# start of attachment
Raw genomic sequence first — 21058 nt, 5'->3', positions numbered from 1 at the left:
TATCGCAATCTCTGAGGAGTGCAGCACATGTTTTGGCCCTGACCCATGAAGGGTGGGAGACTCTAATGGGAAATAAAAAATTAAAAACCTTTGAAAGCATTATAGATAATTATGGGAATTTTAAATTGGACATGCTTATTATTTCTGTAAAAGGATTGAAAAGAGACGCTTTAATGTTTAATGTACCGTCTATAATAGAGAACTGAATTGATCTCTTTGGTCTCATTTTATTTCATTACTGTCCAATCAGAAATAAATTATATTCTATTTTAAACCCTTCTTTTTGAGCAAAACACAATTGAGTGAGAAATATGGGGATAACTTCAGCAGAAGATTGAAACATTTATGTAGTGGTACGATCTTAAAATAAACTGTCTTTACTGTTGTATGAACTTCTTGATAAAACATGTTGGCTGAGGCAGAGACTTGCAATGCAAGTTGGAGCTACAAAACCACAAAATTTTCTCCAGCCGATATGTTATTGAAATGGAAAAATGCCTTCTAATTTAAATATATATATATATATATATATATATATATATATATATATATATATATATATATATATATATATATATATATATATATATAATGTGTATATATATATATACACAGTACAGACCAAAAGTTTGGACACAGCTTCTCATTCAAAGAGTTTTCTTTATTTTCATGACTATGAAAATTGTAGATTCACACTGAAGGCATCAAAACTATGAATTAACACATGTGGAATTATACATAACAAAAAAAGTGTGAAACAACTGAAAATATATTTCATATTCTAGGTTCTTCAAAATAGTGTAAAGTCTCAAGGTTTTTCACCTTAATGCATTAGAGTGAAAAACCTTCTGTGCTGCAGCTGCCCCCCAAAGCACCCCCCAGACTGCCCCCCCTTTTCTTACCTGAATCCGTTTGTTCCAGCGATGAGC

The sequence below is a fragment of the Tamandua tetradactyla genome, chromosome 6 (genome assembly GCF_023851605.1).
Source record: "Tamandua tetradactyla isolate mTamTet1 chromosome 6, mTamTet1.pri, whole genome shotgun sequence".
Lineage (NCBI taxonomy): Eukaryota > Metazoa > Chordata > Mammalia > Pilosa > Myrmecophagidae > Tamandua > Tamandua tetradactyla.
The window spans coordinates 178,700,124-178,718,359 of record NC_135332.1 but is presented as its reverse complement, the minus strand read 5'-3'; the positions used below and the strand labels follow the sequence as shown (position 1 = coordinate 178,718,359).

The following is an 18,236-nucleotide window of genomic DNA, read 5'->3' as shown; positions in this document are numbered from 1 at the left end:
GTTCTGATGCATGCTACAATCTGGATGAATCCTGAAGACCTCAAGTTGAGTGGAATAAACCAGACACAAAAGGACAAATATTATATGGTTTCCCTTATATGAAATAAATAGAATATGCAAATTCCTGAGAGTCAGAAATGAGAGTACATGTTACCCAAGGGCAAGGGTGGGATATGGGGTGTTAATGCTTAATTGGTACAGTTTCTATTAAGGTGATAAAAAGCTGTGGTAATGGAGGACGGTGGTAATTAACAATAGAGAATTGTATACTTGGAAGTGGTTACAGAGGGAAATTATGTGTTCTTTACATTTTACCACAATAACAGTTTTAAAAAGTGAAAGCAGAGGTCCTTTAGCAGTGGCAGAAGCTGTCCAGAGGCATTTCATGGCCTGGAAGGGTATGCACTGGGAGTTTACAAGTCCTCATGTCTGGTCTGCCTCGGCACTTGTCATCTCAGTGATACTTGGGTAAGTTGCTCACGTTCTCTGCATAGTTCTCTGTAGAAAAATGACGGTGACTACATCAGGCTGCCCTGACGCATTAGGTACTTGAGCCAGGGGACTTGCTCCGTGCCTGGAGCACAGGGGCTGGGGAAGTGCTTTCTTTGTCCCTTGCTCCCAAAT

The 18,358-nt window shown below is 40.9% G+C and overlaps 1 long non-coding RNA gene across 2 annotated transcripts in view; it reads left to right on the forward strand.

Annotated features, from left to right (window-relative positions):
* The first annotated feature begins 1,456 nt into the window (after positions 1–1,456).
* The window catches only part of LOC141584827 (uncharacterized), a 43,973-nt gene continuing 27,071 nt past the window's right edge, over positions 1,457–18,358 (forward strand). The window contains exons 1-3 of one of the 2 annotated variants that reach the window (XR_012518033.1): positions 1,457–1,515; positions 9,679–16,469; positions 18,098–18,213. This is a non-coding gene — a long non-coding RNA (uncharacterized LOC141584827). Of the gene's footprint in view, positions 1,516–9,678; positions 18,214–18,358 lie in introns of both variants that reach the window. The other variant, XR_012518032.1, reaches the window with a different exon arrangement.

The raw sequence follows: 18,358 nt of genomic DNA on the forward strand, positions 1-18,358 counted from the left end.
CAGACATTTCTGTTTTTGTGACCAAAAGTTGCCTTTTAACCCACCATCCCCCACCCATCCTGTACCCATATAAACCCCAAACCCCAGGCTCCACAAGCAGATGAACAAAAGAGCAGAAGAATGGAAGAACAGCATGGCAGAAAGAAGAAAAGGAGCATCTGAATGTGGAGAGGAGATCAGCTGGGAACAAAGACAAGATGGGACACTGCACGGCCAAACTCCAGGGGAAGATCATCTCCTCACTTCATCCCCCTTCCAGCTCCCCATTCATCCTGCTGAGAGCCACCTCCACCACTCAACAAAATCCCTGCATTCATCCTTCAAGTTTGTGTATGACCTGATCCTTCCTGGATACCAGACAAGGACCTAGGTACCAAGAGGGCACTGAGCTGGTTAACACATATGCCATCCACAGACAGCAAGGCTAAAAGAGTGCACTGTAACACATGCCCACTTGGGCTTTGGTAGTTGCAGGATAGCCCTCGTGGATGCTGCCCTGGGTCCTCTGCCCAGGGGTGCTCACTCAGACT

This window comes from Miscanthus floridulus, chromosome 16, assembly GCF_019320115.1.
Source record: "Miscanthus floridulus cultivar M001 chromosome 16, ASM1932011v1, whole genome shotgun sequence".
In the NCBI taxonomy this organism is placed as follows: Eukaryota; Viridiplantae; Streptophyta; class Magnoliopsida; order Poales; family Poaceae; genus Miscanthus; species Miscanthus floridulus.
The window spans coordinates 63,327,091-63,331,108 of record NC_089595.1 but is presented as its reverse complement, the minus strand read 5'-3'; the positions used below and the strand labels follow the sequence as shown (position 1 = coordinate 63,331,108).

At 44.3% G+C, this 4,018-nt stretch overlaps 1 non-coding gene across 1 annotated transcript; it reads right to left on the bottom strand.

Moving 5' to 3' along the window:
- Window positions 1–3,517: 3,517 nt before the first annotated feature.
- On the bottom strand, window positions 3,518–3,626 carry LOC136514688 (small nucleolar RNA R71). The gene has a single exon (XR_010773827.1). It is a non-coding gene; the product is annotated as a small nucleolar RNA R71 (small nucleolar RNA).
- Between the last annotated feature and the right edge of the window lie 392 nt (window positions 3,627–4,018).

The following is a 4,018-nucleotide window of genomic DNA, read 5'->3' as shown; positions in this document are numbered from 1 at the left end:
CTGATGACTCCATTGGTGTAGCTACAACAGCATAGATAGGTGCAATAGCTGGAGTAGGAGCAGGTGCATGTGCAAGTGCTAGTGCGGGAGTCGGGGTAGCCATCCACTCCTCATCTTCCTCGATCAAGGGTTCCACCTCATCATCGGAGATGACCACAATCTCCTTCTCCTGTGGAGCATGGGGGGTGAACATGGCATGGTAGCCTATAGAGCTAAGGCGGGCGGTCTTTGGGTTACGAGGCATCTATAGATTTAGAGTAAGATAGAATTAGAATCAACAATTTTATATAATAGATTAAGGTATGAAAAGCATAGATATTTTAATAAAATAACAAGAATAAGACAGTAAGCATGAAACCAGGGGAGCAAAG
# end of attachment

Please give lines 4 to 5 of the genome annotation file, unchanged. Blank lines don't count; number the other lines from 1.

Source record: "Tamandua tetradactyla isolate mTamTet1 chromosome 6, mTamTet1.pri, whole genome shotgun sequence".
Lineage (NCBI taxonomy): Eukaryota > Metazoa > Chordata > Mammalia > Pilosa > Myrmecophagidae > Tamandua > Tamandua tetradactyla.